The Individualized Education Program as a Living Document
Season 2, Episode 2 — 7 August 2017 About this episode In preparation for the return to school, the theme of the current issue of our membership magazine is “The Individualized Education Program as a living document”. We talk with Amy Toson, the guest editor of this issue, about what the IEP as a living document means and how to implement such a vision in your meeting or school. This issue is free to members and non-members alike for the month of August. To read the entire issue, visit tash.org/iep. About the presenters Amy L-M Toson, Ph.D. has been working both nationally and internationally for well over fifteen years in the area of inclusive community and school capacity building and systems change. She began her career as a community inclusion facilitator and K-12 inclusive education teacher. She then moved into the role of consultant and professor working with families, teachers and leaders across the globe facilitating effective inclusion for all learners, paying special attention to those who are traditionally marginalized and segregated, such as students with intensive support needs. Currently, Amy is an Assistant Professor and Special Education Ph.D. Program Chair within the College of Education and Leadership at Cardinal Stritch University. She researches and teaches doctoral courses on multi-dimensional capacity building, leading/building inclusive systems and communities, doctoral research symposium, and legal and political analysis. Amy received her Ph.D. from the University of South Florida within the Departments of Educational Leadership/Policy Studies and Special Education in 2013. She now resides in the suburbs of Dallas, Texas and is taking up action for building inclusive communities across the lifespan there. Donald Taylor is responsible for membership and chapters at TASH and is the producer of Amplified. Transcript Announcer: You’re listening to TASH Amplified, a podcast that seeks to transform research and experience concerning inclusion and equity for people with disabilities into solutions people can use in their everyday lives. TASH just released the latest issue of our quarterly member magazine, Connections, the theme of which is “The Individualized Education Program as a living document”. Today we are talking with Amy Toson, the guest editor of the special edition, about what the IEP as a living document means and how to implement such a vision. Musical introduction Complete transcript forthcoming Announcer: You’ve been listening to TASH Amplified. For more about the series, including show notes, links to articles discussed, a complete transcript and a schedule of episodes, visit tash.org/amplified. You can subscribe through iTunes or your favorite Android podcast app to have the series delivered automatically to your device so you never miss an episode. If you enjoyed today’s episode, please share it with your friends and on your social networks. Today we talked with Amy Toson, the guest editor of the latest issue of our membership magazine, Connections, on “the IEP as a living document”. We’re sufficiently excited about this issue that we are making it available to members and non-members alike, free for the month of August. To read the […]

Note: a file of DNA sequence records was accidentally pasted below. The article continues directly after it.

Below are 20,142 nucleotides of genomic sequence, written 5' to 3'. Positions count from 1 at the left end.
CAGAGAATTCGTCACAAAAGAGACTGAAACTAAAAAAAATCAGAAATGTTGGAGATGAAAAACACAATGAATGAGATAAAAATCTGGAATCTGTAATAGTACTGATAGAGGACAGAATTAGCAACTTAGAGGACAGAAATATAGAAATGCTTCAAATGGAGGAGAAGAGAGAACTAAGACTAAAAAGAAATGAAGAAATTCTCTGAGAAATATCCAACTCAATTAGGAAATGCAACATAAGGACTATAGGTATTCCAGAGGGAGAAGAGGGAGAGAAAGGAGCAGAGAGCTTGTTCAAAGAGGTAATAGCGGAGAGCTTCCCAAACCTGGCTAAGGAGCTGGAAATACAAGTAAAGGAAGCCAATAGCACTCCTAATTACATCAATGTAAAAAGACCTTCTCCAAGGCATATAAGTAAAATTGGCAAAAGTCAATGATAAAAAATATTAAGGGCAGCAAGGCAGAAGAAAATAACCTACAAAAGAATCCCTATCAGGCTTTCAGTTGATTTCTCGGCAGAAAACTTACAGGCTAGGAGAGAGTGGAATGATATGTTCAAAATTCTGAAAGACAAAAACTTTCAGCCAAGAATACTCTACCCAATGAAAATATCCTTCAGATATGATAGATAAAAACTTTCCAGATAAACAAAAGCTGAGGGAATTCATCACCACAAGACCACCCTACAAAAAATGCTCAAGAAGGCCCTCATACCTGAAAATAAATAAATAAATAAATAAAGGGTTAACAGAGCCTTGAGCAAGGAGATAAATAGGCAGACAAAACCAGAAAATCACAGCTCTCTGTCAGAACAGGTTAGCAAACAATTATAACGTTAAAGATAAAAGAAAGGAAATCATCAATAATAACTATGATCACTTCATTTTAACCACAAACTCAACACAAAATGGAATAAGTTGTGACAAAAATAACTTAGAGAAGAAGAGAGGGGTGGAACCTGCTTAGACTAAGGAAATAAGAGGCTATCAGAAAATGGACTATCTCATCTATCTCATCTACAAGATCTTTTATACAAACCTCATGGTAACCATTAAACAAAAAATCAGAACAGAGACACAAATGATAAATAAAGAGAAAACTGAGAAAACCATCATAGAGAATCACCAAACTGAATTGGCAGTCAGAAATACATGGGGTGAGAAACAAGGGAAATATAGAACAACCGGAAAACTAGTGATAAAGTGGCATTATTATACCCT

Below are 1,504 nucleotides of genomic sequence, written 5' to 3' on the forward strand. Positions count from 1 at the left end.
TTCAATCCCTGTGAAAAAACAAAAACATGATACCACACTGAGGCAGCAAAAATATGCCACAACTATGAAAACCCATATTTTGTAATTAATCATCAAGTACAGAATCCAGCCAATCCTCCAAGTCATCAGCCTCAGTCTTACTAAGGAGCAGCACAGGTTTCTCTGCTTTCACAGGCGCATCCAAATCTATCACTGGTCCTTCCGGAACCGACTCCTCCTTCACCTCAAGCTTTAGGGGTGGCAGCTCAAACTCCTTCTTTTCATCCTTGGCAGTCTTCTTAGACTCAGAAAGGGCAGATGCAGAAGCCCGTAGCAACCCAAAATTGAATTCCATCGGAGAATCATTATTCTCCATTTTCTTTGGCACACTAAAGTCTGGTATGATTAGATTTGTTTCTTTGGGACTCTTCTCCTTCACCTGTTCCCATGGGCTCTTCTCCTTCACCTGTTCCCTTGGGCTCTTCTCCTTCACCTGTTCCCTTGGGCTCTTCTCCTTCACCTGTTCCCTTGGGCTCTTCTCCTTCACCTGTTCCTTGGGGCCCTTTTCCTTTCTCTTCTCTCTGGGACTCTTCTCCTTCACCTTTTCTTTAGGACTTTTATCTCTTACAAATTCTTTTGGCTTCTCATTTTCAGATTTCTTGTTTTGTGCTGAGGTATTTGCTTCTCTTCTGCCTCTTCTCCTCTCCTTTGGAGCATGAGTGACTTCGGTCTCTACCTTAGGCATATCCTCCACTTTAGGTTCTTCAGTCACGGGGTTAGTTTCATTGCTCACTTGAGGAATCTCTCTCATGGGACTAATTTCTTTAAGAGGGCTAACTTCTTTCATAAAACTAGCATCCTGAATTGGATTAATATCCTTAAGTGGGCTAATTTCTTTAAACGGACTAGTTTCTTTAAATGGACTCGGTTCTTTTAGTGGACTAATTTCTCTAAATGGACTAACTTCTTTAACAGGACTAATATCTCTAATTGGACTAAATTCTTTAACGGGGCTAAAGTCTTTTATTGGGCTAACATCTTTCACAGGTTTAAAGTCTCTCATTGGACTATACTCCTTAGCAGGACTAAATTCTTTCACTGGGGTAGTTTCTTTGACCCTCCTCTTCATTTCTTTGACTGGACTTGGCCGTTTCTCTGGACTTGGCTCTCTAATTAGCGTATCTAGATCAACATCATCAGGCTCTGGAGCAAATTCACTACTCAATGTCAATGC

How to Talk to Your Senator About Medicaid and the Affordable Care Act
Today's episode is particularly urgent. The Senate released its bill to repeal the Affordable Care Act and cut Medicaid this morning. Listen to it right away, then get busy. TASH talks with Gonzalo Martínez de Vedia, a Policy Manager with The Indivisible Project, about what this bill means and how you can talk to your Senator — Republican or Democrat — to effectively convey the importance for people with disabilities of it not passing.
TASH Annual Conference Preview: Inclusion Means Diversity and Cultural Competency
Natalie Holdren discusses sessions she will be presenting at the Annual Conference addressing cultural and linguistic competency for school staff working with parents of diverse backgrounds on their students' Individualized Education Programs, how to make your TASH chapter more inclusive and tools to help people recognize their own cultural biases. This is a preview of the "Inclusion Means Diversity and Cultural Competency" symposium at the 2016 TASH Annual Conference.
Turning the Theoretical into the Practical
TASH once again exercises its leadership by adding value to those who work to support kids with disabilities and their families.
I am most particularly appreciative of how these podcasts share some of the latest evidence-based effective practices along with direct resources to further real-world implementation of innovative approaches. In this way, these sessions go beyond merely the theoretical by emphasizing the practical so that lives are truly improved.
Thank you. TASH!